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Method for the manufacture of organo substituted phosphonium salts

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专利汇可以提供Method for the manufacture of organo substituted phosphonium salts专利检索,专利查询,专利分析的服务。并且Substituted phosphonium salts such as tetrakis(hydroxymethyl)phosphonium chloride are prepared by reacting a metal phosphide selected from the group consisting of lithium phosphide, sodium phosphide, potassium phosphide, beryllium phosphide, magnesium phosphide, calcium phosphide, strontium phosphide, barium phosphide, boron phosphide, aluminum phosphide, gallium phosphide, and zinc phosphide, with an aldehyde having from 1 to 12 carbon atoms, the proportion of the aldehyde being at least 4 moles per gram atom of the phosphorus in the said phosphide. The reaction is conducted with at least one and a half moles of water per gram atom of phosphorus in the said phosphide and at least one mole of mineral acid being present per gram atom of phosphorus in the said phosphide, with or without a catalyst, and in the presence of an inert gas atmosphere. The products are fire retardants.,下面是Method for the manufacture of organo substituted phosphonium salts专利的具体信息内容。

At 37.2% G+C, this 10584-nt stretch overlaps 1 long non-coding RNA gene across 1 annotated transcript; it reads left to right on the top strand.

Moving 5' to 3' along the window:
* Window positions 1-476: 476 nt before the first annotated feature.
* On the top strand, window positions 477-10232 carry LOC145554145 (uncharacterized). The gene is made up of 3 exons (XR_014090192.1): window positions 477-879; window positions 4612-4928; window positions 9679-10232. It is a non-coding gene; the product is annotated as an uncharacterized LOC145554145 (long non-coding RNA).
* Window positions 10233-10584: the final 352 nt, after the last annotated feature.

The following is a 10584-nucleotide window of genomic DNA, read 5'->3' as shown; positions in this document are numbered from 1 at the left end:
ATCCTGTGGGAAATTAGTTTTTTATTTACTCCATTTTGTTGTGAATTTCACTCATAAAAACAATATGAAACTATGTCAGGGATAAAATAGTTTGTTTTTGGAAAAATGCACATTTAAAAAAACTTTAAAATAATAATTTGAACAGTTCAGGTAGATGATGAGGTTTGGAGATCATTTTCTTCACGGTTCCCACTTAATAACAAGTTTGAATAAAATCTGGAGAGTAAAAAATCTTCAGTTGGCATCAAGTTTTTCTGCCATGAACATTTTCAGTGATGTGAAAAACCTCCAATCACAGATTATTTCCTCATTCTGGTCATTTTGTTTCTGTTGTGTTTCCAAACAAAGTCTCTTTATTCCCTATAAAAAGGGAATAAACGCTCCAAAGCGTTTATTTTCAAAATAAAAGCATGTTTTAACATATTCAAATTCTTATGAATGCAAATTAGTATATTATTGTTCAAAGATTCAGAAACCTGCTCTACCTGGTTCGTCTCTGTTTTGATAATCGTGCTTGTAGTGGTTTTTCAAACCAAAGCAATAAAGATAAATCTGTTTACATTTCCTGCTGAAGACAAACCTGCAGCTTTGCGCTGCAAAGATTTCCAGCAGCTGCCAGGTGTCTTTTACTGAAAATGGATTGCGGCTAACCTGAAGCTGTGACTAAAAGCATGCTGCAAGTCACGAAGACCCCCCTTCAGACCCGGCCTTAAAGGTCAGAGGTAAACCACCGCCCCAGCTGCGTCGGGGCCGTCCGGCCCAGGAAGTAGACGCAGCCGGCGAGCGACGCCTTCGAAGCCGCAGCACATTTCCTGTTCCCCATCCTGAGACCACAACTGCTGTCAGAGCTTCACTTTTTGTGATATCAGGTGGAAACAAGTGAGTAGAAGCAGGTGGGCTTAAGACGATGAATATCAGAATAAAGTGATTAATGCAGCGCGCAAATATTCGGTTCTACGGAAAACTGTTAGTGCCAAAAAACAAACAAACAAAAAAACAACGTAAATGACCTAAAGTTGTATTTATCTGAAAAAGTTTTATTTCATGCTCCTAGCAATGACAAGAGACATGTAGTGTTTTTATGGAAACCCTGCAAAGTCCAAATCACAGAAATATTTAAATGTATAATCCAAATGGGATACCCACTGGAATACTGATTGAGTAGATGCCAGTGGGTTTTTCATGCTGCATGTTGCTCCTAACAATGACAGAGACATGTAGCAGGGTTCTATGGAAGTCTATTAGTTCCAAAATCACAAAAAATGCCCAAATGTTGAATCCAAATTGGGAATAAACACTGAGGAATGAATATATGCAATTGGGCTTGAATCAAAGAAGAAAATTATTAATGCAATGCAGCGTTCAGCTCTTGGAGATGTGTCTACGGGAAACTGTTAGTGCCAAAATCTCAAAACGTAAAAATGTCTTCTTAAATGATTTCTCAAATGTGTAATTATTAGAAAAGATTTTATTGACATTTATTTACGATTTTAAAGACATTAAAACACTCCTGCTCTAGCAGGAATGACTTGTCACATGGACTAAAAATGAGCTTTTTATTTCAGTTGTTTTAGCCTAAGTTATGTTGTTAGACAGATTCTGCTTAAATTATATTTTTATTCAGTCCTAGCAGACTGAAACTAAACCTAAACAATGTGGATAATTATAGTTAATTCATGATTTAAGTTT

What is claimed is:1. A process for preparing the compound P[(CH(OH)R].sub.4 X in which R is H or an alkyl or alkylaryl group of from 1 to 11 carbon atoms, and X is the anion of a mineral acid, HX, which comprises reacting a metal phosphide selected from the group consisting of lithium phosphide, sodium phosphide, potassium phosphide, beryllium phosphide, magnesium phosphide, calcium phosphide, strontium phosphide, barium phosphide, boron phosphide, aluminum phosphide, gallium phosphide, and zinc phosphide, with at least 4 moles of an aldehyde having the formula RCHO, per gram atom of the phosphorus, and at least 1 mole of the said mineral acid, per gram atom of the phosphorus, at a temperature of from -10.degree. C to 100.degree. C in the presence of an inert gas atmosphere, and with at least one and a half moles of water being present per gram atom of the phosphorus of the said metal phosphide.2. A process for preparing the compound P[CH(OH)R].sub.4 X in which R is H or an alkyl or alkylaryl group of from 1 to 11 carbon atoms, and X is the anion of a mineral acid, HX, which comprises reacting a metal phosphide selected from the group consisting of lithium phosphide, sodium phosphide, potassium phosphide, beryllium phosphide, magnesium phosphide, calcium phosphide, strontium phosphide, barium phosphide, boron phosphide, aluminum phosphide, gallium phosphide, and zinc phosphide, with at least 4 moles of an aldehyde having the formula RCHO, per gram atom of the phosphorus, and from 1 to 10 moles of the said mineral acid, per gram atom of the phosphorus, at a temperature of from -10.degree. C to 100.degree. C in the presence of an inert gas atmosphere, and with at least one and a half moles of water being present per gram atom of the phosphorus of the said metal phosphide.3. A process for preparing tetrakis(hydroxymethyl)phosphonium chloride, which comprises reacting a metal phosphide selected from the group consisting of lithium phosphide, sodium phosphide, potassium phosphide, beryllium phosphide, magnesium phosphide, calcium phosphide, strontium phosphide, barium phosphide, boron phosphide, aluminum phosphide, gallium phosphide, and zinc phosphide, with at least 4 moles of formaldehyde, per gram atom of the phosphorus, and from 1 to 10 moles of hydrochloric acid, per gram atom of the phosphorus, at a temperature of from -10.degree. C to 100.degree. C in the presence of an inert gas atmosphere, and with at least one and a half moles of water being present per gram atom of the phosphorus of the said metal phosphide.4. A process for preparing the compound P[CH(OH)R].sub.4 X in which R is H or an alkyl group of from 1 to 11 carbon atoms, and X is the anion of a mineral acid, HX, which comprises reacting a metal phosphide selected from the group consisting of magnesium phosphide, calcium phosphide, aluminum phosphide, and zinc phosphide, with at least 4 moles of an aldehyde having the formula RCHO, per gram atom of the phosphorus, and from 1 to 10 moles of the said mineral acid, per gram atom of the phosphorus, at a temperature of from -10.degree. to 100.degree. C in the presence of an inert gas atmosphere, and with at least one and a half moles of water being present per gram atom of phosphorus of the said metal phosphide.5. A process according to claim 1 in which the aldehyde is formaldehyde.6. A process according to claim 1 in which the aldehyde is acetaldehyde.7. A process as in claim 1 in which the aldehyde is butyraldehyde.8. A process as in claim 1 in which the aldehyde is heptaldehyde.9. A process as in claim 1 in which the aldehyde is phenylacetaldehyde.